I breathed a sigh of relief when I filed for leave in mid-December, as it had been a tough half a year. I would be on leave until January and was planning on a few field trips with my students and resting.
After a few days, my head felt quite sore and really sensitive when I was on a field trip with my mudskipper student, Trina Chua. But she could not see any mark on my head.
Then a pimple appeared (a first for me) and a burning ear infection kicked in. Inserting Vicks VapouRub in my ear gave temporary relief and I got ear drops from a clinic to treat it the next day. Since I was on leave anyway, I decided to avoid my research students who were busy with field work in December, just to be safe. Never know what I might have.
Well that thought turned out to be prophetic as two more “pimples” appeared, one above and one below the first one – the linear arrangement gave it away and it seemed I had come down with shingles – chicken pox round 2. Having experienced chicken pox as a kid, the virus had remained latent only to flare up later in life under conditions of severe stress, physical or psychological, apparently. Usually it does so in individuals over 50, oh well.
My rarely visited doc, a former classmate, confirmed the symptoms the next morning and peered worriedly while I struggled to raise my right eyelid which was now closed from a sagging forehead (sounds worse that it was). After some effort, I did manage to raise my eyelid and rolled my eyeball for good measure. He was relieved for the nerves to my eye had been spared.
Shingles blisters are localised around a specific area corresponding to the nerve tissue of origin so it was bad luck to get it on my right nostril, eyelid, forehead and scalp, rather than my body. However, I was just glad my eye and ear were not included in the virus' hit list!
I dutifully popped Zovirax every 4 hours 48 minutes from then on and after just one night of a body shaking (not jaw-shaking thankfully) fever, I was left to contend with a variety of throbbing and sharp pains on the right side of my head. After two days, I was thankful that my episode appeared to be a mild one.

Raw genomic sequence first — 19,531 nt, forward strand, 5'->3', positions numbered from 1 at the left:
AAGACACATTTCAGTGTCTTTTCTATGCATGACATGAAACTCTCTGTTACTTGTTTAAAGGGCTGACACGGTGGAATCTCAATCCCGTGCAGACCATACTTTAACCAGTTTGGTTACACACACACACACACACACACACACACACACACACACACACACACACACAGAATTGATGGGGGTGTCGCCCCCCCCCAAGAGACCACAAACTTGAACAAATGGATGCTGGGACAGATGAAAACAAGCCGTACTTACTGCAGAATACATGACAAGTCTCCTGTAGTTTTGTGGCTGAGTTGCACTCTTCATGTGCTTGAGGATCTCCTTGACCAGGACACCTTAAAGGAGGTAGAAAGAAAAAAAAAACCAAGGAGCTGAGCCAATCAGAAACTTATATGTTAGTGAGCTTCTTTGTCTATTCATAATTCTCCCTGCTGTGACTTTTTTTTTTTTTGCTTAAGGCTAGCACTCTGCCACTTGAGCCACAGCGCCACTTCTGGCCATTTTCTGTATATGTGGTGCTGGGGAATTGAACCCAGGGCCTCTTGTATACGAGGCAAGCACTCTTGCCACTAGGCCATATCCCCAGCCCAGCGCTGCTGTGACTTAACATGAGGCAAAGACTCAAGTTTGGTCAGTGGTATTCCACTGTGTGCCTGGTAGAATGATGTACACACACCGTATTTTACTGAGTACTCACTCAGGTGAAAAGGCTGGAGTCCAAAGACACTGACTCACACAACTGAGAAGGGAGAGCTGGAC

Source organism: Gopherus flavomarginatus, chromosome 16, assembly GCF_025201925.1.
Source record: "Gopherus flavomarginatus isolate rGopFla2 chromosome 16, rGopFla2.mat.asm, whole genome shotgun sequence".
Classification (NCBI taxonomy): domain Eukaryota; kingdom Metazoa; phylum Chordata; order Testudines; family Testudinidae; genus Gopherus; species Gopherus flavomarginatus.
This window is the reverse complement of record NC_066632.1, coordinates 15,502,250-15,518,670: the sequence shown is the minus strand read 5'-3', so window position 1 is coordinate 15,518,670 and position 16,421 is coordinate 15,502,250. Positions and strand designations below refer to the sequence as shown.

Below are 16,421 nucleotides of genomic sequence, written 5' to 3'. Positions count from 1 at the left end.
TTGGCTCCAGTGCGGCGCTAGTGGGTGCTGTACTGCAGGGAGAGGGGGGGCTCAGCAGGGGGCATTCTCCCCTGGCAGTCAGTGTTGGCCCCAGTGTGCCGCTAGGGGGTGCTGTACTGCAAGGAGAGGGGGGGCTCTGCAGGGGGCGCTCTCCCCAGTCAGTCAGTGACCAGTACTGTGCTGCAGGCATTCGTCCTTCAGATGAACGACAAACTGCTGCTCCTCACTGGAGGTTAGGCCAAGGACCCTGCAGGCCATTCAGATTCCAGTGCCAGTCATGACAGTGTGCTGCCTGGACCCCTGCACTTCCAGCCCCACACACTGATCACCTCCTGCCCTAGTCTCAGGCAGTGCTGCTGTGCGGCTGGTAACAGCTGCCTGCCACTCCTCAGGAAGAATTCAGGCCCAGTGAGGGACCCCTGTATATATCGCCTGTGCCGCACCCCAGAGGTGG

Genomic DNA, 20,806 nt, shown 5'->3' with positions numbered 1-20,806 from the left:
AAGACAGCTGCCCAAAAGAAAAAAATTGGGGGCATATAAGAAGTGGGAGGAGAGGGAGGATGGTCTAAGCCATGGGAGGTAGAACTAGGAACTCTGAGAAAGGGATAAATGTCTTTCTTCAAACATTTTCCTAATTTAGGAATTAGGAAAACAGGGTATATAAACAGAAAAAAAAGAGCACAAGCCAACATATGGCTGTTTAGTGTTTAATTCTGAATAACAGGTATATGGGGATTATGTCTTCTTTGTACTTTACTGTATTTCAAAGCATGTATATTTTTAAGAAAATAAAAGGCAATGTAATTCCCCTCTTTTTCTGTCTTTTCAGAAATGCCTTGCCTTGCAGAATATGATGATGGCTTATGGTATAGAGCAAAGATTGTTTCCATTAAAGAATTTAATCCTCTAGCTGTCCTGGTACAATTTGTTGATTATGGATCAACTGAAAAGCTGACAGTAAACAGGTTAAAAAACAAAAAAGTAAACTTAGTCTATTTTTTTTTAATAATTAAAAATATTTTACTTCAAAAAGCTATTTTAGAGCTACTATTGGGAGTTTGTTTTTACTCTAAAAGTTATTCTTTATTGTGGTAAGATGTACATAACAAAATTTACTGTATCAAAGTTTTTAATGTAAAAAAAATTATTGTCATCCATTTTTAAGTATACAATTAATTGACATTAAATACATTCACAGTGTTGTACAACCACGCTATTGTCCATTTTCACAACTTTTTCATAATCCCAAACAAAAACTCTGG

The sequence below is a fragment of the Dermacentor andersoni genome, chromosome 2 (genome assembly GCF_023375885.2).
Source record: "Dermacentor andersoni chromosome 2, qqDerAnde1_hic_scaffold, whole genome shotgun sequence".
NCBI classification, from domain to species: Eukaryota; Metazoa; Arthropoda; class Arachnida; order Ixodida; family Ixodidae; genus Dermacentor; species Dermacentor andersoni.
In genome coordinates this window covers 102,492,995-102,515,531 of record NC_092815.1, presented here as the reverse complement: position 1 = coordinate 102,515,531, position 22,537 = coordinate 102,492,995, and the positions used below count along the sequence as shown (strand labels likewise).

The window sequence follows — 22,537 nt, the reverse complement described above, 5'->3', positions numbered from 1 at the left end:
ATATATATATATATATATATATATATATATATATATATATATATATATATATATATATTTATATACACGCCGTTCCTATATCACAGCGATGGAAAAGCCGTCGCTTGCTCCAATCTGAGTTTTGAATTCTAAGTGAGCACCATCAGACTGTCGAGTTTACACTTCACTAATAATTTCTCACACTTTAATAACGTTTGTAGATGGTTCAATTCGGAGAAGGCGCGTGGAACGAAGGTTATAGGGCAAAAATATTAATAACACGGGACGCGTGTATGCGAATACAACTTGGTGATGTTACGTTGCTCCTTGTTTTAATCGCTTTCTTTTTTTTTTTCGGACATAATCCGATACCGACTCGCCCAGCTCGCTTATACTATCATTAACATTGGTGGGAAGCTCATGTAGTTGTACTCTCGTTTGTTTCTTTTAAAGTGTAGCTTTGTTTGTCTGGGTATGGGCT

The really odd thing was my incredibly oily forehead! I finally really knew how teenagers feel and for the first time, actually used a face wash – there were some handy Shokobutsu tubes lying around which I applied with a light touch and avoided bursting the fragile blisters.
I had heard of the anti-viral drug more than a decade ago, when it was purchased for some of our national soccer players. Then, it had cost some $800 or more. I merely forked out $230. I know the antiviral list is not a long one so I looked up the drug several days later when I could cope with looking at a screen again, and I enthusiastically emailed some biology friends that I had, amongst other things, learnt that:
The antiviral drug Zovirax or acyclovir is acycloguanosine, which:
- is a guanosine analogue that gets phosphorylated by viral enzymes to acyclo-GMP and then to acyclo-GTP by celullar kinases,
- acyclo-GTP inhibits viral polymerase for which it has a much greater affinity (300x),
- acyclo-GMP gets incorporated into viral DNA (as nucleoside substrate), causes chain termination and cannot be removed by viral repair enzymes.
- Acyclovir was the first selective anti-viral.
Getrude B Elion won the Nobel Prize in Medicine in 1988 (along with her mentor Hitchings and one other, James Black for his work on beta-blockers);
- it was only partly for the development of this drug because because she and Hitchings contributed to the development of a host of anti-virals; her resume includes drugs for leukemia, malaria, gout, immune disorders, AIDS, organ rejection – would hold 45 patents.
- was with Burroughs Wellcome Laboratories at the North Carolina research triangle with Hitchings,
- she was unable to get a graduate research position due to her gender (pre-war),
- had an MSc w/research in Chemistry,
- WWII resulted in a shortage of men in civillian jobs helped her get her position with Hitchings,
- terminated her PhD when she was requested to go full-time which would have ended her lab work with Hitchings (who said she didn't need her PhD for their work),
- later received multiple honourary PhDs (23 honorary degrees),
- her mentor Hitchings encouraged her cross-disciplinary explorations,
- she later ran a department with multiple-disciplinary research (chemistry, enzymology, pharmacology, immunology, virology, and equipped with a tissue culture facility),
- her parents were Lithuanian and Polish Jews who settled in NYC,
- her father, a dentist, suffered from the great crash of '24 but luckily for her, she had the grades to enter a free college,
- was an enthusiastic teacher,
- she died in 1999, RIP, at Chapel Hill, N.C.
If you read just one article about this extraordinary lady, read this biographical memoir by Mary Ellen Avery at the National Academies Press.
I went back to campus last Friday with evidence of my shingles bout clearly reflected on my forehead and determined to see to it I keep things simpler in the new year. Unfortunately, three people in the department had the flu and I picked up a chest cold.
Oh well. Anyway, thought I should say I’ve not abandoned this blog, yet.
For Stella, who said “no wonder no updates on yr blog!“.